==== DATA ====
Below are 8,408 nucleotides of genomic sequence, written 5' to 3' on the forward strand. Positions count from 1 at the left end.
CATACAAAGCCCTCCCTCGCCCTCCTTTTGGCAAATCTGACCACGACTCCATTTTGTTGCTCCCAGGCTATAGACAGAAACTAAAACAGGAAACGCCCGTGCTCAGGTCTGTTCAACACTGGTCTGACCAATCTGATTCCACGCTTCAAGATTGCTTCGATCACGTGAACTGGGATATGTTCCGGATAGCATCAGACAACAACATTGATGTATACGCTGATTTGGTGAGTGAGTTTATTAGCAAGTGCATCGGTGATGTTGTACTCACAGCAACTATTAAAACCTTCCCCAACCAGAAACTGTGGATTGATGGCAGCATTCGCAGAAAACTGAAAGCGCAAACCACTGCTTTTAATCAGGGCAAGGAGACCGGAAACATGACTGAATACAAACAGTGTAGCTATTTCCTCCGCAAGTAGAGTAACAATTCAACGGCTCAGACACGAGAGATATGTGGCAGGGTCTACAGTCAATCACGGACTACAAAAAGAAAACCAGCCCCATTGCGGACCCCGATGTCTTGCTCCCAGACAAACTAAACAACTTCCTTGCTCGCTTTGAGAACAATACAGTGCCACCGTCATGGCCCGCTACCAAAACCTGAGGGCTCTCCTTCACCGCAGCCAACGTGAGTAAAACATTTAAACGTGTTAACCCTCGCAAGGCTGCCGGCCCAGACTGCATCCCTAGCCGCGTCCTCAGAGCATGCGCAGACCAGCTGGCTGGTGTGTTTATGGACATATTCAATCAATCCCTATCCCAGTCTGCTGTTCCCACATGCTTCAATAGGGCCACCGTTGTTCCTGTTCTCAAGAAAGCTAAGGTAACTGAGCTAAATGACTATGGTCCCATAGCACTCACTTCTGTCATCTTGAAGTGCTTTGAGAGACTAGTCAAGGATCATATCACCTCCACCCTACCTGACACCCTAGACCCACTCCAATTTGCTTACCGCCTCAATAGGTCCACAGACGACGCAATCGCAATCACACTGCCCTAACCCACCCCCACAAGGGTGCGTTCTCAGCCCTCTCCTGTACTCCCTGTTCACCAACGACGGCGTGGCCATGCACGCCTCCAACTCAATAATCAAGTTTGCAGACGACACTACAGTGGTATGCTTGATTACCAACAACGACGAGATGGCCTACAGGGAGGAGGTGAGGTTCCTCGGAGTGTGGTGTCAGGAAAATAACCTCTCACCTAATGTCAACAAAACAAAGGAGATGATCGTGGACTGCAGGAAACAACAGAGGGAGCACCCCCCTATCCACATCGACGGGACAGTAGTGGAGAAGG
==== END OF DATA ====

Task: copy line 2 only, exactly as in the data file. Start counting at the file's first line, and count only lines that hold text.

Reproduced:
CATACAAAGCCCTCCCTCGCCCTCCTTTTGGCAAATCTGACCACGACTCCATTTTGTTGCTCCCAGGCTATAGACAGAAACTAAAACAGGAAACGCCCGTGCTCAGGTCTGTTCAACACTGGTCTGACCAATCTGATTCCACGCTTCAAGATTGCTTCGATCACGTGAACTGGGATATGTTCCGGATAGCATCAGACAACAACATTGATGTATACGCTGATTTGGTGAGTGAGTTTATTAGCAAGTGCATCGGTGATGTTGTACTCACAGCAACTATTAAAACCTTCCCCAACCAGAAACTGTGGATTGATGGCAGCATTCGCAGAAAACTGAAAGCGCAAACCACTGCTTTTAATCAGGGCAAGGAGACCGGAAACATGACTGAATACAAACAGTGTAGCTATTTCCTCCGCAAGTAGAGTAACAATTCAACGGCTCAGACACGAGAGATATGTGGCAGGGTCTACAGTCAATCACGGACTACAAAAAGAAAACCAGCCCCATTGCGGACCCCGATGTCTTGCTCCCAGACAAACTAAACAACTTCCTTGCTCGCTTTGAGAACAATACAGTGCCACCGTCATGGCCCGCTACCAAAACCTGAGGGCTCTCCTTCACCGCAGCCAACGTGAGTAAAACATTTAAACGTGTTAACCCTCGCAAGGCTGCCGGCCCAGACTGCATCCCTAGCCGCGTCCTCAGAGCATGCGCAGACCAGCTGGCTGGTGTGTTTATGGACATATTCAATCAATCCCTATCCCAGTCTGCTGTTCCCACATGCTTCAATAGGGCCACCGTTGTTCCTGTTCTCAAGAAAGCTAAGGTAACTGAGCTAAATGACTATGGTCCCATAGCACTCACTTCTGTCATCTTGAAGTGCTTTGAGAGACTAGTCAAGGATCATATCACCTCCACCCTACCTGACACCCTAGACCCACTCCAATTTGCTTACCGCCTCAATAGGTCCACAGACGACGCAATCGCAATCACACTGCCCTAACCCACCCCCACAAGGGTGCGTTCTCAGCCCTCTCCTGTACTCCCTGTTCACCAACGACGGCGTGGCCATGCACGCCTCCAACTCAATAATCAAGTTTGCAGACGACACTACAGTGGTATGCTTGATTACCAACAACGACGAGATGGCCTACAGGGAGGAGGTGAGGTTCCTCGGAGTGTGGTGTCAGGAAAATAACCTCTCACCTAATGTCAACAAAACAAAGGAGATGATCGTGGACTGCAGGAAACAACAGAGGGAGCACCCCCCTATCCACATCGACGGGACAGTAGTGGAGAAGG